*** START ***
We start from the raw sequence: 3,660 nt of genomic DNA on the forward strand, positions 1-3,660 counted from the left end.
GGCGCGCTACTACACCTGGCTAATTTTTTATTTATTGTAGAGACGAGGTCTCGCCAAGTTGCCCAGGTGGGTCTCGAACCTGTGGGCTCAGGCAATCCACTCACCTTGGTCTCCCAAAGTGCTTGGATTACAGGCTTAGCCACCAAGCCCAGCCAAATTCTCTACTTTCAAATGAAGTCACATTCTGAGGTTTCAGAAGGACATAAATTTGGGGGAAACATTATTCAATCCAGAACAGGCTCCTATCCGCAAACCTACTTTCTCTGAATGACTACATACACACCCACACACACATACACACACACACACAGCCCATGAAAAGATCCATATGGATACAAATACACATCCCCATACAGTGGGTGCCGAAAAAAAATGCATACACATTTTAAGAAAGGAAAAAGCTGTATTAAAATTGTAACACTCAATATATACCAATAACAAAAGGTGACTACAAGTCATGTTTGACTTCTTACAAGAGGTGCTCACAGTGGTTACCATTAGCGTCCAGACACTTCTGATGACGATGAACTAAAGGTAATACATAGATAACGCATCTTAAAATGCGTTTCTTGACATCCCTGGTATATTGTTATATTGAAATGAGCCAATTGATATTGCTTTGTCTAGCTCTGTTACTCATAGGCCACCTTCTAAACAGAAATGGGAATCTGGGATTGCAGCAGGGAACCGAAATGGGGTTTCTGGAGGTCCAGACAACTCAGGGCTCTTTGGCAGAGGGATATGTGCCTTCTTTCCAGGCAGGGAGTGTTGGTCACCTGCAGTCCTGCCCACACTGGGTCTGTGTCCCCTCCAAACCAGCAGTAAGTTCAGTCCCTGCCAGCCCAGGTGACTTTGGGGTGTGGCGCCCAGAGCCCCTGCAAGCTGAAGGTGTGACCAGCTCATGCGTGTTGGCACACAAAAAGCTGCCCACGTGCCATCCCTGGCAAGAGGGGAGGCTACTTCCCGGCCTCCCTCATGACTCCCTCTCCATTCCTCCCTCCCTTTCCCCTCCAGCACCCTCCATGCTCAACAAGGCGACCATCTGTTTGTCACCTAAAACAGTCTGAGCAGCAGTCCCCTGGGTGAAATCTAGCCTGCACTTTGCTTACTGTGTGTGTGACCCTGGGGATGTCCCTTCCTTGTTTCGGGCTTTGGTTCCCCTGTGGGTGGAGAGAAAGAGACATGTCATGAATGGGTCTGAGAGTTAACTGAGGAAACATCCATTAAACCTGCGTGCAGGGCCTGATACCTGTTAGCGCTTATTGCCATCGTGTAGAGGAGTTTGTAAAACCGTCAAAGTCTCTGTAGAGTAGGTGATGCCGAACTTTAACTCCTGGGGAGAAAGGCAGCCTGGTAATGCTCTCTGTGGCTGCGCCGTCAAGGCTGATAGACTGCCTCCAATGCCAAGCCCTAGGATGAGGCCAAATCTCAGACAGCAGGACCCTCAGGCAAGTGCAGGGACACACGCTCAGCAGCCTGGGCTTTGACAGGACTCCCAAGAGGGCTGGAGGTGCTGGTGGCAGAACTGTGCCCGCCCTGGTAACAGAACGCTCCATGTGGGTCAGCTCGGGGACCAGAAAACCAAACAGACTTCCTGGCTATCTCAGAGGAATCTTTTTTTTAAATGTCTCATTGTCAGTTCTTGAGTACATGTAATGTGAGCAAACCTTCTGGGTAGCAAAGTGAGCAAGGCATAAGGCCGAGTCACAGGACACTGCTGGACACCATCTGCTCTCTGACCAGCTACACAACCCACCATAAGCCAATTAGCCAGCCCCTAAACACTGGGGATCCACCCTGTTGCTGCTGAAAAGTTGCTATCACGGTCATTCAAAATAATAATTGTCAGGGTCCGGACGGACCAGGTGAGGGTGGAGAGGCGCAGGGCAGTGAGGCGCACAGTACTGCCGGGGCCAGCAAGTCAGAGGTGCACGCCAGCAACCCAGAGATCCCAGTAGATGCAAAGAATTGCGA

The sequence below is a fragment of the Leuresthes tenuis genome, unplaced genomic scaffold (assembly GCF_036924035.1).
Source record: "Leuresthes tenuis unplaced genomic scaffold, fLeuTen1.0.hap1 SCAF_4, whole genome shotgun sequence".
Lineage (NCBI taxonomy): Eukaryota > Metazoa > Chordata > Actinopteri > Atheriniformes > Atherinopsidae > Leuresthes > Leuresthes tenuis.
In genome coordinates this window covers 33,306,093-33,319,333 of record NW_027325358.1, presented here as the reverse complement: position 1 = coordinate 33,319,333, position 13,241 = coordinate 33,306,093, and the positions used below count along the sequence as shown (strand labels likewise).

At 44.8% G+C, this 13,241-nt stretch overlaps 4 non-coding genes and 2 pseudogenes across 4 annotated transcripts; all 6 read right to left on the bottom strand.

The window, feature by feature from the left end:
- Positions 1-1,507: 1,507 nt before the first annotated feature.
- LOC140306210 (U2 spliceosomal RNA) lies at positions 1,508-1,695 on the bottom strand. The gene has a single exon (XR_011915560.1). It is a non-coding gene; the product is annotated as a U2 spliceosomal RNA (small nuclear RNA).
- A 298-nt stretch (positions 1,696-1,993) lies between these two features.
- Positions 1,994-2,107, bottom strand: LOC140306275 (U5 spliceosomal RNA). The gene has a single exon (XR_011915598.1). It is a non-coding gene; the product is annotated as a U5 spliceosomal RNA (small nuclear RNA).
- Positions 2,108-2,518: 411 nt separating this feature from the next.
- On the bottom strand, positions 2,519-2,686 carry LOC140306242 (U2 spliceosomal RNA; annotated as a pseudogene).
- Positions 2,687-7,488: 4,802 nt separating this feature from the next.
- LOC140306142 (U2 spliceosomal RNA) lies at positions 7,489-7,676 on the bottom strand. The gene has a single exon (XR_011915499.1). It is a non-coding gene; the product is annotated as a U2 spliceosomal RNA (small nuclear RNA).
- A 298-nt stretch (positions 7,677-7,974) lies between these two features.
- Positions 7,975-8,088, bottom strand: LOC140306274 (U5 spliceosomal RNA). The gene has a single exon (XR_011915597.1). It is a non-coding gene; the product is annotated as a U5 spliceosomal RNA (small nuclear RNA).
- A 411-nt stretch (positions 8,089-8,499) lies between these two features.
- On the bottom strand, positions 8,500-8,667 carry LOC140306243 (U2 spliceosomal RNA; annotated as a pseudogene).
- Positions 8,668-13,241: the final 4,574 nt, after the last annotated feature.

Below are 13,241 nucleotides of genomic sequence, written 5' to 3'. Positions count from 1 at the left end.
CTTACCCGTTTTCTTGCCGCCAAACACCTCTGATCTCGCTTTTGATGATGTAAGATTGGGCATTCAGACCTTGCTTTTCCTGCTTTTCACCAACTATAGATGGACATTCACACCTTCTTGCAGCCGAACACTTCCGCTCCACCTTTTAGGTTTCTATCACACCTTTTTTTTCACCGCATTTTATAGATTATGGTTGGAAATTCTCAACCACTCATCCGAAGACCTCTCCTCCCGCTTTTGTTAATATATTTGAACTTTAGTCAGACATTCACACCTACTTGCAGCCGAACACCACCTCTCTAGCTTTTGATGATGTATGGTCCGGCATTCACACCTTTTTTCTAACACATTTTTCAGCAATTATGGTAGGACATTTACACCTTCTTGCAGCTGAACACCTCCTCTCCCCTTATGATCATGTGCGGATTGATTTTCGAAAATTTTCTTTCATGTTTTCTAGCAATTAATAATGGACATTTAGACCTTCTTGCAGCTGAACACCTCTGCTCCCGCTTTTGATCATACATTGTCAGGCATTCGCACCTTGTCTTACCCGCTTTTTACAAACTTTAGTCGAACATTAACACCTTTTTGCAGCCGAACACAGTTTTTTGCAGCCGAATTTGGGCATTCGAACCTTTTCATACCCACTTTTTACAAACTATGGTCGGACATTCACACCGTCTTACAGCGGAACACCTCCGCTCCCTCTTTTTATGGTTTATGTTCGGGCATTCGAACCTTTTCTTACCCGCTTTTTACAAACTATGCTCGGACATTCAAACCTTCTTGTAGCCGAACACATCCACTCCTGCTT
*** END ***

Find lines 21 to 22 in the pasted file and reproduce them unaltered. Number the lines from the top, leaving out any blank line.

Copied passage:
- Positions 8,668-13,241: the final 4,574 nt, after the last annotated feature.

Below are 13,241 nucleotides of genomic sequence, written 5' to 3'. Positions count from 1 at the left end.